Lighting choices are tremendous nowadays, and low-voltage outdoor bulbs and fixtures allow great effects for any situation without a big addition to the electric bill. He uses primarily 12-volt strings, but does use the 24-volt system so he can install long runs without altering wire size, allows him to put more lights on a run and still have all the lights at the same brilliance, as well as ensure that the bulbs last a long time. Those are important considerations and require some experience to calculate the string correctly. He hopes to utilize LED technology to see if it allows longer runs and increases bulb life.
Cappuccio does much of the technical hookups himself, but also, he has a foreman who has learned how to do the installations. Fixtures must be assembled; lights installed; wire run and buried; and the proper transformers, timers and photocells selected and installed. There are many reliable light manufacturers, but he has limited his brands to Unique, Vista, Cast, Alliance, Best Quality Lighting and Kichler. He says Unique offers a complete line of 24-volt lights, which is unusual.
All of these companies offer brass fixtures, which is important in his area. Homes near salt water should not use aluminum lighting because of the risk of corrosion. He budgets about $200 per fixture for top-quality brass, installed, which gives him guidelines for his bidding process. (Of course, the larger the job, the larger a price break he gives per fixture.)
Despite the many choices of fixtures, both simple and elaborate, Cappuccio basically uses six types in his designs, and they cover almost any situation: He uses well lights for uplighting large trees; accents, or small spotlights, for specimen trees; large spotlights to reach the roof peaks of large estate homes; path lights for walkways; landscape bed lights that spread downlighting over an area; and sometimes small rectangular lights for low, dark areas of a house to give it definition.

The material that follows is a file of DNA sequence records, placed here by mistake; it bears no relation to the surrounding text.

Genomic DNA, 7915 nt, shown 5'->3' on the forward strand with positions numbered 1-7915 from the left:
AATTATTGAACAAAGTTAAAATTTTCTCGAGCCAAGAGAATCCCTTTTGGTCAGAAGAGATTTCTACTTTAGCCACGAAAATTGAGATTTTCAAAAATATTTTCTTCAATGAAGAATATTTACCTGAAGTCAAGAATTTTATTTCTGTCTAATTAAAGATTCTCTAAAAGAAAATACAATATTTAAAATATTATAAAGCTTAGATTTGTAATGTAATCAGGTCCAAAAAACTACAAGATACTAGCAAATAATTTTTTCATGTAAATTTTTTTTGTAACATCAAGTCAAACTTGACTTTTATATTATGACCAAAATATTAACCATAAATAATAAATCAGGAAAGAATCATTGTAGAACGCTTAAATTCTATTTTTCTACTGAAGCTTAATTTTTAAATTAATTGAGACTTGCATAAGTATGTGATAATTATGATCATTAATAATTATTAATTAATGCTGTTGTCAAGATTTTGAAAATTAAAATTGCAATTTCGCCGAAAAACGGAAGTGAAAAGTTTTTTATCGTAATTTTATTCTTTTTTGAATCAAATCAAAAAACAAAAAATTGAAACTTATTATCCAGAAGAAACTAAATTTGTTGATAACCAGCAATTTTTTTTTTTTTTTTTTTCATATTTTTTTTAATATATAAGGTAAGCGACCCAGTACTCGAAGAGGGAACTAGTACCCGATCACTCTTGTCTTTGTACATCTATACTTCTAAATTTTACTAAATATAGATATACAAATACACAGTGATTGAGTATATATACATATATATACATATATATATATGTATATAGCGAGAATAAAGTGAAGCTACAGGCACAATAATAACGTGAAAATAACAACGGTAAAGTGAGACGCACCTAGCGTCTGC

“Every plant has its own character,” he says, noting that one of the creative aspects of his job is deciding which lights to select for a particular plant or tree. For example, an evergreen is a solid plant that throws a deep shadow and will take a completely different fixture than a deciduous tree that casts a filigreed shadow. He lights for the shadow, as well as the plant. He doesn’t usually light individual shrubs unless they are specimen plants, one reason being that lights can dry out a plant; that eventuality must be planned for.
Cappuccio encourages clients to think about lighting up front and, if they can afford it, have lighting done at the same time as the rest of the landscaping because the trenches for the wiring are more easily dug at this phase, resulting in a less expensive price for the lighting. If he has to come in later and dig up a finished landscape, he has to charge more.
Sales of outdoor lighting can be difficult until a company gets a nice portfolio. Most of Green Giant’s sales are from word-of-mouth. Cappuccio does some online advertising, and he maintains a Web site that features his completed lighting jobs. He had a professional photographer take the pictures for his site.
“Some projects are $1,000, and some are way beyond that. Most of our work is upper scale.” Talking to prospective clients up front about lighting can lead to add-ons to the plant materials and hardscapes.
“They want to see your work. You have to have a referral list,” he says. He also speaks fluent Spanish, learned in his early years on farms, which is helpful not only for his crew, but also when explaining projects to the Spanish-speaking clientele in this area.
Cappuccio has found that in the last six years or so, outdoor lighting has really caught on along the Eastern Seaboard. He is building more outdoor kitchens, fire pits and pergolas, and those are used more often when lights are installed and homeowners can recreate outside at night. They really do make the backyard usable 24/7.
Outdoor lighting is also an enterprise that can be fun for the landscaper with a creative bent, because it can add a whole new dimension to projects.
Don Dale resides in Altadena, Calif., and is a frequent contributor to Turf. He has covered the green industry for more than 10 years.